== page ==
A bridge of sound

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When I was a kid, I remember I’d stare every once in a while at my parent’s library for novelties. It’s not like they were buying books every week, though. It had to do with my interests as I was growing up. These were mostly textbooks They had to read during college. My Dad’s were mostly accounting books. Finance stuff. Boring shit. My Mom’s were more compelling: history, geography and a bit of literature. Then there were the leather bound collections: from enciclopedias to, oh my god, THE BIBLE. The thickest book I’d ever seen in my entire life. With its golden edges and scarce but glossy beautiful pages of people rolling their eyes at something. I’d sift through that book not looking for wisdom or righteousness, but for contemplating the details or renaactments of Daniel with the lions or Samson pushing some wheel after shaving his head. (How could you, man?)

But amongst all that burgundy-to-black pallet of colours, there was a box that stood out. From distance you could tell the basic colours. The box contained three pull out cases, each of them had a videotape, a book and a cassette. It was the “No problem” collection, a self guided course on how to learn english. Three levels.

I never watched it or read those. And I suspect my parents didn’t either.

How could they? By 1992 my little sister Alma was born. Now We were five. My dad had to work in the mornings and study in the afternoons. My mom had to do almost the same. At the end of the day there was no bandwith in them to learn another language. So their english got stuck at shopping level for many years.

When my parents came to visit me last year we went to a family dinner. It was New Year’s Eve. Everyone was at my cousin’s house. Her husband had made carnitas, a mexican dish which I won’t describe because I’ll get an instant craving. The place was packed with relatives.

The morning after, my Dad told me that He had tried to speak in english to some of his nephews, which I consider native english speakers, but They were talking back to him in spanish. Maybe to brush him off quickly. Maybe to make the interaction between an almost 60 year old and a teenager a little less awkward. But my old man was kinda dissapointed. He jokingly confided that to me, but I knew that he wanted to practice his english. He’s now retired, He doesn’t have to look after any of us. He wants to go beyond shopping level. He doesn’t want to buy, he wants to understand.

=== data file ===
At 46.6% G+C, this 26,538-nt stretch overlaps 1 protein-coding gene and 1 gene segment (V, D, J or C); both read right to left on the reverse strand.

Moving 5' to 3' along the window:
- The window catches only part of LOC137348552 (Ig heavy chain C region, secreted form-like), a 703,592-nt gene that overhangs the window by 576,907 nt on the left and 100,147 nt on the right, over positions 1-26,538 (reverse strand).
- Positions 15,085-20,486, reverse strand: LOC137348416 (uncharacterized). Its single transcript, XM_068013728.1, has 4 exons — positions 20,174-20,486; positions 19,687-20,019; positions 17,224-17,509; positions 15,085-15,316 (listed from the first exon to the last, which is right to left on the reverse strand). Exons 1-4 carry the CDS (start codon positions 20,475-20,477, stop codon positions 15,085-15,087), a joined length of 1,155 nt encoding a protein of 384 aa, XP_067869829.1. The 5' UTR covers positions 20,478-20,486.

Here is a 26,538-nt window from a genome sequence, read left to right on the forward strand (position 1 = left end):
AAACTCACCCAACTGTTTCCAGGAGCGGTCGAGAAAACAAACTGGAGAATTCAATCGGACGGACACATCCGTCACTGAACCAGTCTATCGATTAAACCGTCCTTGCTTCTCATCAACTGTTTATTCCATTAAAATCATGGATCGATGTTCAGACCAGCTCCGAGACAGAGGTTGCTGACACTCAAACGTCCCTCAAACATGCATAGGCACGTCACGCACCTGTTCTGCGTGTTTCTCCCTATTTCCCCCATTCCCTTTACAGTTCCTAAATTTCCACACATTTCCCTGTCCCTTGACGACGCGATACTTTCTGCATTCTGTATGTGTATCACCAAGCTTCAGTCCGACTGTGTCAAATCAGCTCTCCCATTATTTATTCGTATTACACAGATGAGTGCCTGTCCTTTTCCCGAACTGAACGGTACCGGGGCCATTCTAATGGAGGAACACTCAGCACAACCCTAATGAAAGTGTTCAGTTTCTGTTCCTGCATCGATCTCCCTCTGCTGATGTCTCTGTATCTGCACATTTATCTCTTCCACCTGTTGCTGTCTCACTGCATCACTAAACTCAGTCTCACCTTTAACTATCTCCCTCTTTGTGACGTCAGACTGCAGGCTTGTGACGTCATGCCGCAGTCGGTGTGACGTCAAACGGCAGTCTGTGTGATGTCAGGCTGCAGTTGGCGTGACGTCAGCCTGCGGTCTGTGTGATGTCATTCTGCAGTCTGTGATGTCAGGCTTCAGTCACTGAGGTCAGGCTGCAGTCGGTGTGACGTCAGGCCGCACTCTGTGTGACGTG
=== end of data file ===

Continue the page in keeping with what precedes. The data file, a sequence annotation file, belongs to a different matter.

So I took it upon myself that, for the rest of his stay in the US, I would have some moments of conversation in English with him. And we did. He would beam every time he got his point across in english. It felt as years ago, When he was trying to teach me how to play the guitar. He was really good and wanted to pursue a career as a musician before becoming an accountant.

But how could He? He grew up in a poor family and his safe bet to get out of poverty was through the traditional methods.

I thought of him a lot during the weeks prior to the release of America the Bilingual. I told Steve, my host and Executive Producer, about my Dad. They’re both Recovering Monolinguals, they’re retired, they’re the same age. They could be friends. They could be on the side of the field (soccer, basketball, football, you name it), holding their beers, watching their sons play. Talking about golden years. Disagreeing on music, agreeing on the best dichos. Listening to each other.

Let’s zoom out and think of all the friendship possibilities, humane posibilities that speaking in another language provides. It’s not the recipe for world peace, of course. But it’s definitely one of the ingredients towards understanding one another.

And with this bridge of sound called America the Bilingual, We’re going to do our part.

We hope you enjoy it.

BEN-POSTCARD

You can subscribe on iTunes here:

https://itunes.apple.com/us/podcast/america-the-bilingual/id1219082864

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